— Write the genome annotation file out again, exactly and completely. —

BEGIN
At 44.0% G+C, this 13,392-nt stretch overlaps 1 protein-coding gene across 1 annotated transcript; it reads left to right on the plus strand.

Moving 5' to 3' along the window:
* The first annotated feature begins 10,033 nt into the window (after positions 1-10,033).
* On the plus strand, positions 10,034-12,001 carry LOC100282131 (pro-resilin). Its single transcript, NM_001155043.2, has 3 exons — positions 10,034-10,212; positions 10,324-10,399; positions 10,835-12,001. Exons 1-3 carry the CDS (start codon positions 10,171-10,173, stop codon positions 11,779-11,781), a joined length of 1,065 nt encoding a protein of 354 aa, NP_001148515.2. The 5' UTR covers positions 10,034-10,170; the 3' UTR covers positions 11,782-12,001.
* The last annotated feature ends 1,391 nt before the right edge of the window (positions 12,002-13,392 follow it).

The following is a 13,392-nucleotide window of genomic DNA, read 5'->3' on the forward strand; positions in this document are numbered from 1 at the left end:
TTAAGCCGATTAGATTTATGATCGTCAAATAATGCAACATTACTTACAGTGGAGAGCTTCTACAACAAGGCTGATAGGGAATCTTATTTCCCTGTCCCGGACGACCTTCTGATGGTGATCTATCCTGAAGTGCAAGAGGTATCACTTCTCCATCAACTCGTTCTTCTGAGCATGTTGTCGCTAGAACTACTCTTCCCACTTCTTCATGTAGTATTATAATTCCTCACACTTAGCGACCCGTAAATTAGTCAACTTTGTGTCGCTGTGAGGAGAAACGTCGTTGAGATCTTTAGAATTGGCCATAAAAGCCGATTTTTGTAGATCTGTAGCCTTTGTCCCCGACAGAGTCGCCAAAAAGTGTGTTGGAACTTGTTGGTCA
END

At 44.0% G+C, this 13,392-nt stretch overlaps 1 protein-coding gene across 1 annotated transcript; it reads left to right on the plus strand.

Moving 5' to 3' along the window:
* The first annotated feature begins 10,033 nt into the window (after positions 1-10,033).
* On the plus strand, positions 10,034-12,001 carry LOC100282131 (pro-resilin). Its single transcript, NM_001155043.2, has 3 exons — positions 10,034-10,212; positions 10,324-10,399; positions 10,835-12,001. Exons 1-3 carry the CDS (start codon positions 10,171-10,173, stop codon positions 11,779-11,781), a joined length of 1,065 nt encoding a protein of 354 aa, NP_001148515.2. The 5' UTR covers positions 10,034-10,170; the 3' UTR covers positions 11,782-12,001.
* The last annotated feature ends 1,391 nt before the right edge of the window (positions 12,002-13,392 follow it).

The following is a 13,392-nucleotide window of genomic DNA, read 5'->3' on the forward strand; positions in this document are numbered from 1 at the left end:
TTAAGCCGATTAGATTTATGATCGTCAAATAATGCAACATTACTTACAGTGGAGAGCTTCTACAACAAGGCTGATAGGGAATCTTATTTCCCTGTCCCGGACGACCTTCTGATGGTGATCTATCCTGAAGTGCAAGAGGTATCACTTCTCCATCAACTCGTTCTTCTGAGCATGTTGTCGCTAGAACTACTCTTCCCACTTCTTCATGTAGTATTATAATTCCTCACACTTAGCGACCCGTAAATTAGTCAACTTTGTGTCGCTGTGAGGAGAAACGTCGTTGAGATCTTTAGAATTGGCCATAAAAGCCGATTTTTGTAGATCTGTAGCCTTTGTCCCCGACAGAGTCGCCAAAAAGTGTGTTGGAACTTGTTGGTCA